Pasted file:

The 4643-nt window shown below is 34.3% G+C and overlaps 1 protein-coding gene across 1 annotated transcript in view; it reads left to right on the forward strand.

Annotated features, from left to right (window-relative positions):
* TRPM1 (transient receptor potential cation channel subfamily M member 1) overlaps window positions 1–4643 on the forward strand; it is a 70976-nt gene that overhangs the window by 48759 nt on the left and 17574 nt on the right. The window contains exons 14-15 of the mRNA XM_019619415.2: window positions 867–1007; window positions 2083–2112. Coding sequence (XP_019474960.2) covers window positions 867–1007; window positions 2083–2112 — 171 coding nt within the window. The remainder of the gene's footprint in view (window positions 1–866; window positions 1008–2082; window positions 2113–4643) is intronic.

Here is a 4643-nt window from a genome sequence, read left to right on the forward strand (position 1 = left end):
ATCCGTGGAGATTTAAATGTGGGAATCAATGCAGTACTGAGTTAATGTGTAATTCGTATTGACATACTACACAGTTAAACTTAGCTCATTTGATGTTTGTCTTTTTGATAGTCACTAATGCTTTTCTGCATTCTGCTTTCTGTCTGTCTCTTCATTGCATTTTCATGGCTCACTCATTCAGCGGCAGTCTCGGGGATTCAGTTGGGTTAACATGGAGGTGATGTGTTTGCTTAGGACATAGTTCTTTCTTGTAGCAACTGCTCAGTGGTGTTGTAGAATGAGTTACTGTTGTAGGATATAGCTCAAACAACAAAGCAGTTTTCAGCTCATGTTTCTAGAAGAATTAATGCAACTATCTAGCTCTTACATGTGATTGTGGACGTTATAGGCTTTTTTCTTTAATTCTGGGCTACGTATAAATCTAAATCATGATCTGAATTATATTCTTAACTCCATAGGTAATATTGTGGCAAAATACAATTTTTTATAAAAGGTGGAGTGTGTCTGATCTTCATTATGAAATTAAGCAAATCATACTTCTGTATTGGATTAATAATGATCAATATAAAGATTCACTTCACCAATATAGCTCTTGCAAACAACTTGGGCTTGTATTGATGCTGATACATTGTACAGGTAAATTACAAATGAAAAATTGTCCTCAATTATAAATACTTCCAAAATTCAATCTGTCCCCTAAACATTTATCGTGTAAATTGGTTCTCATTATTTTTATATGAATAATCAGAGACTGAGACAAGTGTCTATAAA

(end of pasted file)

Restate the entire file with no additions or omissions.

The 4643-nt window shown below is 34.3% G+C and overlaps 1 protein-coding gene across 1 annotated transcript in view; it reads left to right on the forward strand.

Annotated features, from left to right (window-relative positions):
* TRPM1 (transient receptor potential cation channel subfamily M member 1) overlaps window positions 1–4643 on the forward strand; it is a 70976-nt gene that overhangs the window by 48759 nt on the left and 17574 nt on the right. The window contains exons 14-15 of the mRNA XM_019619415.2: window positions 867–1007; window positions 2083–2112. Coding sequence (XP_019474960.2) covers window positions 867–1007; window positions 2083–2112 — 171 coding nt within the window. The remainder of the gene's footprint in view (window positions 1–866; window positions 1008–2082; window positions 2113–4643) is intronic.

Here is a 4643-nt window from a genome sequence, read left to right on the forward strand (position 1 = left end):
ATCCGTGGAGATTTAAATGTGGGAATCAATGCAGTACTGAGTTAATGTGTAATTCGTATTGACATACTACACAGTTAAACTTAGCTCATTTGATGTTTGTCTTTTTGATAGTCACTAATGCTTTTCTGCATTCTGCTTTCTGTCTGTCTCTTCATTGCATTTTCATGGCTCACTCATTCAGCGGCAGTCTCGGGGATTCAGTTGGGTTAACATGGAGGTGATGTGTTTGCTTAGGACATAGTTCTTTCTTGTAGCAACTGCTCAGTGGTGTTGTAGAATGAGTTACTGTTGTAGGATATAGCTCAAACAACAAAGCAGTTTTCAGCTCATGTTTCTAGAAGAATTAATGCAACTATCTAGCTCTTACATGTGATTGTGGACGTTATAGGCTTTTTTCTTTAATTCTGGGCTACGTATAAATCTAAATCATGATCTGAATTATATTCTTAACTCCATAGGTAATATTGTGGCAAAATACAATTTTTTATAAAAGGTGGAGTGTGTCTGATCTTCATTATGAAATTAAGCAAATCATACTTCTGTATTGGATTAATAATGATCAATATAAAGATTCACTTCACCAATATAGCTCTTGCAAACAACTTGGGCTTGTATTGATGCTGATACATTGTACAGGTAAATTACAAATGAAAAATTGTCCTCAATTATAAATACTTCCAAAATTCAATCTGTCCCCTAAACATTTATCGTGTAAATTGGTTCTCATTATTTTTATATGAATAATCAGAGACTGAGACAAGTGTCTATAAA